“A Little Something for Us Tempunauts”
Philip K. Dick
Wearily, Addison Doug plodded up the long path of synthetic redwood rounds, step by step, his head down a little, moving as if he were in actual physical pain. The girl watched him, wanting to help him, hurt within her to see how worn and unhappy he was, but at the same time she rejoiced that he was there at all. On and on, toward her, without glancing up, going by feel. . . like he’s done this many times, she thought suddenly. Knows the way too well. Why?
“Addi,” she called, and ran toward him. “They said on the TV you were dead. All of you were killed!”
He paused, wiping back his dark hair, which was no longer long; just before the launch they had cropped it. But he had evidently forgotten. “You believe everything you see on TV?” he said, and came on again, haltingly, but smiling now. And reaching up for her.
God, it felt good to hold him, and to have him clutch at her again, with more strength than she had expected. “I was going to find somebody else,” she gasped. “To replace you.”
“I’ll knock your head off if you do,” he said. “Anyhow, that isn’t possible; nobody could replace me.”
“But what about the implosion?” she said. “On reentry; they said –”
“I forget,” Addison said, in the tone he used when he meant, I’m not going to discuss it. The tone had always angered her before, but not now. This time she sensed how awful the memory was. “I’m going to stay at your place a couple of days,” he said, as together they moved up the path toward the open front door of the tilted A-frame house. “If that’s okay. And Benz and Crayne will be joining me, later on; maybe even as soon as tonight. We’ve got a lot to talk over and figure out.”
“Then all three of you survived.” She gazed up into his careworn face. “Everything they said on TV. . .” She understood, then. Or believed she did. “It was a cover story. For — political purposes, to fool the Russians. Right? I mean, the Soviet Union’ll think the launch was a failure because on reentry –”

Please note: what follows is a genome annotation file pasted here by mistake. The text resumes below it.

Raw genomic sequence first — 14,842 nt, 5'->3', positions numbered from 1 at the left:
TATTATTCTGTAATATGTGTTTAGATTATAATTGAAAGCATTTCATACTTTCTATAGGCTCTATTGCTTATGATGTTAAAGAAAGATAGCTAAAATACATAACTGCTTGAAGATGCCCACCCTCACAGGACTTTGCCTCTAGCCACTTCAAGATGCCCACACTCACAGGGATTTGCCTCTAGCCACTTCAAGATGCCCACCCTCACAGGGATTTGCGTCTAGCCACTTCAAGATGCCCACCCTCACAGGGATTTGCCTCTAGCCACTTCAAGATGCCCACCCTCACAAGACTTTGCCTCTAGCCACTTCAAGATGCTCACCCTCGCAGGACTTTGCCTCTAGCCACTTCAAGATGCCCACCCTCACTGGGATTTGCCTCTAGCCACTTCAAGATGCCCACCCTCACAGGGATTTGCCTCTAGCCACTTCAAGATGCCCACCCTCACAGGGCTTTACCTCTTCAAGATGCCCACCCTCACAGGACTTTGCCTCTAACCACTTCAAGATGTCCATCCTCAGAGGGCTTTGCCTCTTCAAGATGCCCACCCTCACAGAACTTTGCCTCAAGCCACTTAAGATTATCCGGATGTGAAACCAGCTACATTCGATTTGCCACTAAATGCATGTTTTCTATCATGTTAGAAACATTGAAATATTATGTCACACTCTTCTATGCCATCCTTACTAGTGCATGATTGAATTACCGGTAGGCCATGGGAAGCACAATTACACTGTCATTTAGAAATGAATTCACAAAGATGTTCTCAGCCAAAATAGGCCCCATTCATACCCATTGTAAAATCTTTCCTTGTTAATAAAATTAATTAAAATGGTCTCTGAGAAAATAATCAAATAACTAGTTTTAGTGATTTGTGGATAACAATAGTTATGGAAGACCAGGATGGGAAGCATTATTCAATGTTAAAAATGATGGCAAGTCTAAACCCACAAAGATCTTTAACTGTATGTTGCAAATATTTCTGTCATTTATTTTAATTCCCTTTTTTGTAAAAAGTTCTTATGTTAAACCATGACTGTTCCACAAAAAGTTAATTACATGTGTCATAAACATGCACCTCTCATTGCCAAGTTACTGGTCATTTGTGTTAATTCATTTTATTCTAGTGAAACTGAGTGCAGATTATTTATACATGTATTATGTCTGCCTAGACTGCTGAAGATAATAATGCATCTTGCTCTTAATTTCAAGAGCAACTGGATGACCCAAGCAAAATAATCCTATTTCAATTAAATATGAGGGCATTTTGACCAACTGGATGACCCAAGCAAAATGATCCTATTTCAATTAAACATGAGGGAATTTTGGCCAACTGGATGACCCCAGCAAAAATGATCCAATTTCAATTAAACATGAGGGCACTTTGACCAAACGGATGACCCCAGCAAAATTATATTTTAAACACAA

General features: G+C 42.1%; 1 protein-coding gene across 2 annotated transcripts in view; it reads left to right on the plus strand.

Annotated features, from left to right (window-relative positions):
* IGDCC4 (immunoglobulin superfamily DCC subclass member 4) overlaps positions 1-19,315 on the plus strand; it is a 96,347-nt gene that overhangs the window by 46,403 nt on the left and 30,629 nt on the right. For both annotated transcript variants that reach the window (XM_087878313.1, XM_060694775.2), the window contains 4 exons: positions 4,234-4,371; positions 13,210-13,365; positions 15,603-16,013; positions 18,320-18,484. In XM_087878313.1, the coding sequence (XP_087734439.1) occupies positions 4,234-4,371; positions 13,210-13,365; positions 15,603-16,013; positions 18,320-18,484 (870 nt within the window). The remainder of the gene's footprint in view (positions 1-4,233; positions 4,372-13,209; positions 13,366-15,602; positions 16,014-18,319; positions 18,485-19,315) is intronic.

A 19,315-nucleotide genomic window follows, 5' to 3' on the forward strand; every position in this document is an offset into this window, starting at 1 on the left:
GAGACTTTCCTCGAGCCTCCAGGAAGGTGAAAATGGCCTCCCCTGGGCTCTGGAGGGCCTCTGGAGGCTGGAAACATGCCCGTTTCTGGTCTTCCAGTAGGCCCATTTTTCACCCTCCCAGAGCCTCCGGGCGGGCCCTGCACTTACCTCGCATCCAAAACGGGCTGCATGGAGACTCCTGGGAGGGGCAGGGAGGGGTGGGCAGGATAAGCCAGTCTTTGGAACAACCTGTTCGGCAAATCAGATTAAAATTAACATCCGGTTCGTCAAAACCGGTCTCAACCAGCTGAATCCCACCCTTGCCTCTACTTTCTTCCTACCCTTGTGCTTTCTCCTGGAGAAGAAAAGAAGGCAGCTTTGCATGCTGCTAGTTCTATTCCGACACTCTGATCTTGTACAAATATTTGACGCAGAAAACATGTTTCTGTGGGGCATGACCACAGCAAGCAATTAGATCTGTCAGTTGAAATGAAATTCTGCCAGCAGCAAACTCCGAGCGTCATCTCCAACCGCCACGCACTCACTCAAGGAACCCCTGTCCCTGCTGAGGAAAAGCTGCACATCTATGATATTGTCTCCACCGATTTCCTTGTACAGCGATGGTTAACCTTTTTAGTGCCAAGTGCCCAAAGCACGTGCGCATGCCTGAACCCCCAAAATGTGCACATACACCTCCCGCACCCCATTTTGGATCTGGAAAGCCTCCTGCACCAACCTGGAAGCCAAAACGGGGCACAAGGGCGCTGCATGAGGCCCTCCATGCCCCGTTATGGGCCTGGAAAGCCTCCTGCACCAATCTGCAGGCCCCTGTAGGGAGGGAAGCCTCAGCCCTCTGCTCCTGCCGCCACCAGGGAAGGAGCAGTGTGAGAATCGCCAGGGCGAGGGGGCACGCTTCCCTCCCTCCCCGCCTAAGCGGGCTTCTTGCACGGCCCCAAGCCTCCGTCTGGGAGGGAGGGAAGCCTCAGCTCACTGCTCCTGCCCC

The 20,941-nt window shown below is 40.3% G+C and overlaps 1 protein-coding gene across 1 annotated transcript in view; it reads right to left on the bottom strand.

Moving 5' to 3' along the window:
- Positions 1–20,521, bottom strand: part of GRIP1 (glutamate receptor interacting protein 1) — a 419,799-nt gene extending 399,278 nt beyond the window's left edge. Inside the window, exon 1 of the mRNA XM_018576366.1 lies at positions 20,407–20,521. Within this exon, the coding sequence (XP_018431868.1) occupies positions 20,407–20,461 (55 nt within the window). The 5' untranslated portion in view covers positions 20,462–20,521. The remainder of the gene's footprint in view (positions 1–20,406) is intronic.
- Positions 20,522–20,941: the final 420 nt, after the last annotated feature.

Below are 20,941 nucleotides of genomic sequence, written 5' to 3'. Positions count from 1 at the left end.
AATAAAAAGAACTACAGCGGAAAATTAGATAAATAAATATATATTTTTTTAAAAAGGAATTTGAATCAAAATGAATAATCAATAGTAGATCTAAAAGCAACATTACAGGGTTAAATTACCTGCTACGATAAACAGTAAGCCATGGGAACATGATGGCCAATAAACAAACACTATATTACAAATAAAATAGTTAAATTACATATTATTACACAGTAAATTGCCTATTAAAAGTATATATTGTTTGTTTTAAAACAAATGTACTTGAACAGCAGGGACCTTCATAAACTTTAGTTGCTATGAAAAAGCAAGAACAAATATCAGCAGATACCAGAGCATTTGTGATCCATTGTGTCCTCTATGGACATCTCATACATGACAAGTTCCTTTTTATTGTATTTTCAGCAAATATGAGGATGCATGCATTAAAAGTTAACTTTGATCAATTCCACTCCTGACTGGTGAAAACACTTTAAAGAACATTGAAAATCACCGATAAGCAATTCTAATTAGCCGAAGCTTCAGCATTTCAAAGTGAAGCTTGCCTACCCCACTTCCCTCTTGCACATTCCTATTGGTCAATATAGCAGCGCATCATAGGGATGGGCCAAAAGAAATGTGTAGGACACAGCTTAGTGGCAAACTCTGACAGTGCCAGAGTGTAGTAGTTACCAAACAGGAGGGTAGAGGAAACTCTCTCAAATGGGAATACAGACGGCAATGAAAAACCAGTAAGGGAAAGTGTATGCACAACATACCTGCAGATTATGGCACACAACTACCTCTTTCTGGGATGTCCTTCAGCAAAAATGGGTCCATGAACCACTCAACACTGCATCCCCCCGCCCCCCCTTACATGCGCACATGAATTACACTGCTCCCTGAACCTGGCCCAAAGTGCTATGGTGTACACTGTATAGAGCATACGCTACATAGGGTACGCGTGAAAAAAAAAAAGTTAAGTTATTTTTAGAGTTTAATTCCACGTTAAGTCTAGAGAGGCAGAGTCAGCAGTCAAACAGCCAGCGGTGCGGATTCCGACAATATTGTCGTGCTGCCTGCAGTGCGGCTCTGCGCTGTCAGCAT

“No,” he said. “A chrononaut will be joining us, most likely. To help figure out what happened. General Toad said one of them is already on his way here; they got clearance already. Because of the gravity of the situation.”
“Jesus,” the girl said, stricken. “Then who’s the cover story for?”
“Let’s have something to drink,” Addison said. “And then I’ll outline it all for you.”
“Only thing I’ve got at the moment is California brandy.”
Addison Doug said, “I’d drink anything right now, the way I feel.” He dropped to the couch, leaned back, and sighed a ragged, distressed sigh, as the girl hurriedly began fixing both of them a drink.
The FM-radio in the car yammered, “. . . grieves at the stricken turn of events precipitating out of an unheralded. . .”
“Official nonsense babble,” Crayne said, shutting off the radio. He and Benz were having trouble finding the house, having been there only once before. It struck Crayne that this was somewhat informal a way of convening a conference of this importance, meeting at Addison’s chick’s pad out here in the boondocks of Ojai. On the other hand, they wouldn’t be pestered by the curious. And they probably didn’t have much time. But that was hard to say; about that no one knew for sure. Continue reading “Read “A Little Something for Us Tempunauts,” a short story by Philip K. Dick”